A new area where the company is applying AI is inventory buying.
“We have historically utilized a number of tools to make data-informed decisions with our inventory purchases,” Lake said. “Now, directly leveraging our personalization algorithms, we have developed a new tool that creates an exciting paradigm shift, which will utilize math scores at the client level to drive company-level buying actions. We expect the clarity of demand signals at the individual client level to drive more proactive and efficient inventory decisions as a company. And because of this, we expect to see higher success rates on fixes and drive increases in keep rates and [average order value] over time.”
Early results are promising. When compared with existing buying tools, testing showed a 10% lift in keep rate and AOV. By the end of this quarter, Stitch Fix expects 20% of all purchase orders to be algorithmically informed.
With experience using AI and a team in place to build, Stitch Fix is investing in the technology. Like Rent the Runway, it also has a unique dataset that offers an immediate advantage.
Here are Lake’s thoughts about how Stitch Fix’s AI strategy:
One of the things that I love about our experience is that we have generative AI that's really in more of a visual format. And so, the outfits that we have in our app, those are actually taking into account your preferences, what we know about you, and then in combination with what we know that you own in your closet. And to be able to kind of continue to push that technology and to be able to continue to give people more value in their experience with Stitch Fix, that's a really good example of, I think, a capability that is, firstly, really aligned with our capabilities around data and personalization and really unique to us.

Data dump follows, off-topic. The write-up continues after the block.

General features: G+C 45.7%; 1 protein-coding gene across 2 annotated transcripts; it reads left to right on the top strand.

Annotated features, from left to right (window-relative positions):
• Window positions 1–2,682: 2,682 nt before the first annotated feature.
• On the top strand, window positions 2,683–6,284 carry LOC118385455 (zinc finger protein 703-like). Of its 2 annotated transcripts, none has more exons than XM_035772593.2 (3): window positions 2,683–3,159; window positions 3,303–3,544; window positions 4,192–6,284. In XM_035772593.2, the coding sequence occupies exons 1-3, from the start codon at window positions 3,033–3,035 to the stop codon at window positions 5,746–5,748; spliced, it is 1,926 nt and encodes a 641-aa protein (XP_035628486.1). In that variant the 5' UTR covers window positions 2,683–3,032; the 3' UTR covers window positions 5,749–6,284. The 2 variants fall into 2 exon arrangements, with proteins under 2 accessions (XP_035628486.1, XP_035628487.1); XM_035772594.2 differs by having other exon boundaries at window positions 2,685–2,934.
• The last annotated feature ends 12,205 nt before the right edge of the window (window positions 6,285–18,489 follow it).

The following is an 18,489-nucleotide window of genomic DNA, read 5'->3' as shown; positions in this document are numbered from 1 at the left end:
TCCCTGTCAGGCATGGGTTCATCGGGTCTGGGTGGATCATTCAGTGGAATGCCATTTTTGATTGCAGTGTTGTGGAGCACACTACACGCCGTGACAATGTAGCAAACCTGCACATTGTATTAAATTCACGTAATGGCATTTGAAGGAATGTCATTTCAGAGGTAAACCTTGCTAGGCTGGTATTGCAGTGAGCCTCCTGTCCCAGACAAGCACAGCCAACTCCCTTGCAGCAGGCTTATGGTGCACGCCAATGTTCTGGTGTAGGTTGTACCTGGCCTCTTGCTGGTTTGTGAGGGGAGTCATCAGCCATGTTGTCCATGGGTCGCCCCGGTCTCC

And then I think it's also really compelling because I really think that pushes us as we think about what that addressable market is. I think if we can push outfits to be something that can be an asset to everybody, I think that is a universal thing that people would love to be able to have, is to have access to advice on a daily basis around what to wear and how to wear it.
While these are distinct companies, their plans lead us to a common conclusion: While the talk around generative AI might be new, many technology-forward companies already have assets sitting inside them that can be leveraged to build new tools. Uncover what’s already there, learn about the AI’s capabilities and develop a solution that's right for your organization. Then, talk to customers to determine how to improve it. It might mean commerce looks different, but that’s okay. The point is to create a better experience.